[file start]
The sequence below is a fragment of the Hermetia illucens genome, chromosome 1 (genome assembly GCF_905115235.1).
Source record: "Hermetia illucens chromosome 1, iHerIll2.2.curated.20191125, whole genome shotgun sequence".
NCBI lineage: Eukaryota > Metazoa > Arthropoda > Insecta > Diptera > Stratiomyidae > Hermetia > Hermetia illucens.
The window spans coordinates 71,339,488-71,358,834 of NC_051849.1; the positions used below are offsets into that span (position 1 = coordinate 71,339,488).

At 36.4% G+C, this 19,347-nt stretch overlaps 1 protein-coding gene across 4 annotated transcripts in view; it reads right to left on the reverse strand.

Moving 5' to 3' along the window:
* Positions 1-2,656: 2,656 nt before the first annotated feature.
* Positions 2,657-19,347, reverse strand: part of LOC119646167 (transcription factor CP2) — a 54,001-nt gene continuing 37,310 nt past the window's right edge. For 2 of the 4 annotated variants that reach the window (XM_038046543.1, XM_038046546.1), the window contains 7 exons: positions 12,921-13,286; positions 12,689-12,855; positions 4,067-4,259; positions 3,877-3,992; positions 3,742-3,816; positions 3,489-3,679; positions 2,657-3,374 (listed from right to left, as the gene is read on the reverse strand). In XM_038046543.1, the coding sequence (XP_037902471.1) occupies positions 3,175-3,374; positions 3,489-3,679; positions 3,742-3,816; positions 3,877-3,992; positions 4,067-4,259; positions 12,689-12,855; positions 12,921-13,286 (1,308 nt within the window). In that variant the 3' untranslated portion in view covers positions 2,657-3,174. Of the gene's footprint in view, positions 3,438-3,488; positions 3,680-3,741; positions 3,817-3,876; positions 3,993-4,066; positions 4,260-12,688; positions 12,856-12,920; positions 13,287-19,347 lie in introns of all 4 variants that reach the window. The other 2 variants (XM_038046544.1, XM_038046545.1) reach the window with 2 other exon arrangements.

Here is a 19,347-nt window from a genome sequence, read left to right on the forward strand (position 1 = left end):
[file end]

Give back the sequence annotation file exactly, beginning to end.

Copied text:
The sequence below is a fragment of the Hermetia illucens genome, chromosome 1 (genome assembly GCF_905115235.1).
Source record: "Hermetia illucens chromosome 1, iHerIll2.2.curated.20191125, whole genome shotgun sequence".
NCBI lineage: Eukaryota > Metazoa > Arthropoda > Insecta > Diptera > Stratiomyidae > Hermetia > Hermetia illucens.
The window spans coordinates 71,339,488-71,358,834 of NC_051849.1; the positions used below are offsets into that span (position 1 = coordinate 71,339,488).

At 36.4% G+C, this 19,347-nt stretch overlaps 1 protein-coding gene across 4 annotated transcripts in view; it reads right to left on the reverse strand.

Moving 5' to 3' along the window:
* Positions 1-2,656: 2,656 nt before the first annotated feature.
* Positions 2,657-19,347, reverse strand: part of LOC119646167 (transcription factor CP2) — a 54,001-nt gene continuing 37,310 nt past the window's right edge. For 2 of the 4 annotated variants that reach the window (XM_038046543.1, XM_038046546.1), the window contains 7 exons: positions 12,921-13,286; positions 12,689-12,855; positions 4,067-4,259; positions 3,877-3,992; positions 3,742-3,816; positions 3,489-3,679; positions 2,657-3,374 (listed from right to left, as the gene is read on the reverse strand). In XM_038046543.1, the coding sequence (XP_037902471.1) occupies positions 3,175-3,374; positions 3,489-3,679; positions 3,742-3,816; positions 3,877-3,992; positions 4,067-4,259; positions 12,689-12,855; positions 12,921-13,286 (1,308 nt within the window). In that variant the 3' untranslated portion in view covers positions 2,657-3,174. Of the gene's footprint in view, positions 3,438-3,488; positions 3,680-3,741; positions 3,817-3,876; positions 3,993-4,066; positions 4,260-12,688; positions 12,856-12,920; positions 13,287-19,347 lie in introns of all 4 variants that reach the window. The other 2 variants (XM_038046544.1, XM_038046545.1) reach the window with 2 other exon arrangements.

Here is a 19,347-nt window from a genome sequence, read left to right on the forward strand (position 1 = left end):